Beverage Dynamics

Beverage Dynamics Jan-Feb 2016

Beverage Dynamics is the largest national business magazine devoted exclusively to the needs of off-premise beverage alcohol retailers, from single liquor stores to big box chains, through coverage of the latest trends in wine, beer and spirits.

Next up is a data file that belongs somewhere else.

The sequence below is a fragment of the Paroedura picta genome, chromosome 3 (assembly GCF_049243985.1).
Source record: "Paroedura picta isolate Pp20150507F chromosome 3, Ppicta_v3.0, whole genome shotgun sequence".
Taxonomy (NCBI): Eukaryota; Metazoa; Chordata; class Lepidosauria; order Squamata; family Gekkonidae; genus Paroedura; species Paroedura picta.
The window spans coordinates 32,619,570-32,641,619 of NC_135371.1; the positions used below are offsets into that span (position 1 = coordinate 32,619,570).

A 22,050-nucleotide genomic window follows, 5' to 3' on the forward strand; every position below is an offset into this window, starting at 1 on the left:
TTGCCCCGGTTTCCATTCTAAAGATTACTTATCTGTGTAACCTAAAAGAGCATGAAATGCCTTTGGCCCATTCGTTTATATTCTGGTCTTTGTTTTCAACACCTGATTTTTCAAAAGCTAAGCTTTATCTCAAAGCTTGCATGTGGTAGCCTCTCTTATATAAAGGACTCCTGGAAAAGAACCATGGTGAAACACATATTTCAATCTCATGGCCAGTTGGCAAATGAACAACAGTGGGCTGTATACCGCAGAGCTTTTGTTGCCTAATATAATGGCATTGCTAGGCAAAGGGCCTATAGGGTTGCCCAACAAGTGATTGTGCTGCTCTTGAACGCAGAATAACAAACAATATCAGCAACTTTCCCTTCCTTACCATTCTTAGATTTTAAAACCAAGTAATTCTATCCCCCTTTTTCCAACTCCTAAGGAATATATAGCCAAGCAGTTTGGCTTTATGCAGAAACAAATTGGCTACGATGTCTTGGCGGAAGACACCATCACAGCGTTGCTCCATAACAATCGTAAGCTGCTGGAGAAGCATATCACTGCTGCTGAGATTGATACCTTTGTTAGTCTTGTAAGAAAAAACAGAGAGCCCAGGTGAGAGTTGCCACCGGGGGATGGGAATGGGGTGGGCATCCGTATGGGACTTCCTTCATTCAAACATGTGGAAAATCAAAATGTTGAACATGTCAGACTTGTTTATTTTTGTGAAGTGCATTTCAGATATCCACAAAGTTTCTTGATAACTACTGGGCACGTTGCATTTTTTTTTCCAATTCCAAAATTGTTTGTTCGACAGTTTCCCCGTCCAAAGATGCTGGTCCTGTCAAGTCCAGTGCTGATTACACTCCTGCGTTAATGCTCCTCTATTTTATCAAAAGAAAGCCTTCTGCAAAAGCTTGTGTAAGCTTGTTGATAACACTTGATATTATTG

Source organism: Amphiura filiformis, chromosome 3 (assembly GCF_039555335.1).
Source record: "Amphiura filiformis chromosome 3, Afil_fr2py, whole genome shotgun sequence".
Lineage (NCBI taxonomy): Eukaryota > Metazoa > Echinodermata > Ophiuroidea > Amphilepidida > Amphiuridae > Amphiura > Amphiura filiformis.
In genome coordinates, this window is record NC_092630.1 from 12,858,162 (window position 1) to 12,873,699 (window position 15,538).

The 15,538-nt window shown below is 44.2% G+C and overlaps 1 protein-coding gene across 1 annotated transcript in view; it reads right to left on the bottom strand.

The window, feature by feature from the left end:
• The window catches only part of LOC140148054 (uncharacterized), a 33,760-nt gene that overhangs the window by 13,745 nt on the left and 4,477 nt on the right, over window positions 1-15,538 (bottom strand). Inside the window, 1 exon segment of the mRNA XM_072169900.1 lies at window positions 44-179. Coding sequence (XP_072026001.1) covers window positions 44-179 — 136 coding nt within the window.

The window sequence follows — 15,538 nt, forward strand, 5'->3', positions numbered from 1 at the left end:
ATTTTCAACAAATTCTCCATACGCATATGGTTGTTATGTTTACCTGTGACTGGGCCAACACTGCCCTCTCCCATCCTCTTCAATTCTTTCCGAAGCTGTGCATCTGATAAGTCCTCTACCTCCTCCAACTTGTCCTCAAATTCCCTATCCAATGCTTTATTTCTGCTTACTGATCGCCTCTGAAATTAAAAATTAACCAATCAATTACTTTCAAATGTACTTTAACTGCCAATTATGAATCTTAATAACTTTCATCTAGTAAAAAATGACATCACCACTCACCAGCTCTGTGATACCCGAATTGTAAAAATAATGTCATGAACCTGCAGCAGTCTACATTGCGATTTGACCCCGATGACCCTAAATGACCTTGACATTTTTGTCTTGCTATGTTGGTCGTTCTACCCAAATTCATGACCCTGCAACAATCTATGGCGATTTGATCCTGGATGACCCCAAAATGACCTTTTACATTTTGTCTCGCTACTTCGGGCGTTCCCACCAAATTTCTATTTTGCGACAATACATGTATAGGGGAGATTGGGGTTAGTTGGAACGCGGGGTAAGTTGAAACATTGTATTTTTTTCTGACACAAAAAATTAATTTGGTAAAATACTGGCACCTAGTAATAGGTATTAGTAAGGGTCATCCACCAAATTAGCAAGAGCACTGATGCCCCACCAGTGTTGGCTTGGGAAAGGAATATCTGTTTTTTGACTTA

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44 44 44 Beverage Dynamics • January/February 2016 "My brother Morgan and I have complimented those two im- portant aspects of location and selection by developing product knowledge with our staff and improving our internal systems," Josh says. "As Morgan likes to say, Buster built the road, Rommy expanded it into a highway, and our generation is turning it into a ten-lane super expressway." Rommy Hammond agrees, and says it was a natural for him to take over when his dad began slowing down. "My son Morgan really didn't want to fi nish college; he wanted to come into the business," Rommy explains. "Then Josh, after he graduated from Alabama, wanted to take six months off and fi nd himself. I told him he could fi nd himself at the store and work for me for six months, then go fi nd himself if he wanted to. He's still there to this day." A S E C O N D T R A N S I T I O N Josh admits that while keeping the business intact has never been an issue, keeping his wits about him is a diff erent story. "Buster's has evolved through two successions," Hammond says. "Both can be described as responsibility takeovers, with the younger generation gradually performing all the duties of the elder generation." But neither transition came without its rumblings. "Buster grumbled constantly about all of dad's wine pur- chases in the 1980s, saying, 'that stuff will never sell,'" Josh says. "Sooner than later, Buster came around. About fi f- teen years ago on a fl ight out of town for a family wedding, I mentioned to dad he should let Morgan handle all the daily ordering - a duty Rommy relished - mainly because the task kept him knowledgeable about inventory, selling trends and store upkeep. "After ordering for 30 years, it just wasn't that easy for him to let it go. The notion really upset my father and the weekend turned out to be miserable. I'll never forget the golf outing as temperaments fl ared. But by Monday morning, he had a huge change of heart when he returned to Memphis, especially after learning a good friend had a stroke. Rommy agreed it time for him to let go of some stress and smell the roses—on the golf course, no doubt." Josh Hammond says the biggest challenge to running a success- ful family business in this industry is communication and being on the same page. And from an operational standpoint, managing employees and turnover are the company's biggest challenges. "While we've enjoyed the long tenures of most of our man- agement team, being a small company means not everyone can move up the ladder," he says. "It's important to remain clear about employment expectations, off er competitive wages, off er meaningful feedback and deliver on benefi ts that can make a lifestyle impact—whether its fl exible scheduling or merely great understanding and compassion from superiors." As the current president, Josh Hammond says setting goals and sharing those accomplishments with the staff are what gets him excited about the business. "While we've grown from a mom and pop environment to a small company with over 45 employees, it's important to recognize we owe our employees much gratitude for our success in represent- ing our family tradition and core values," Hammond says. M E M B E R S O F T H E C O M M U N I T Y Family businesses are undoubtedly the fabric of any commu- nity. The Hammonds have always prided themselves on being involved with many local fundraisers and charities. They also make a concerted eff ort to listen to their customers and meet their needs. "There is no better compliment than customers telling us, 'this is the only place I shop because my family has been shopping here for generations.' It really doesn't get any better than that," Josh says. There is little doubt for the Hammond family that the next big opportunity for Buster's will be opening a second location. "Since we have 30 more years on our lease and I borrowed about $1 million, I hope business is really good," Rommy says. "I have four grandchildren—each son has two children—and hopefully some of them in the future will want to follow in their fathers' footsteps." Maura Keller is a Minneapolis-based writer and editor. She writes for doz- ens of publications on a variety of business-related topics. When not writing, Maura serves as executive director of the literacy nonprofi t, Read Indeed.

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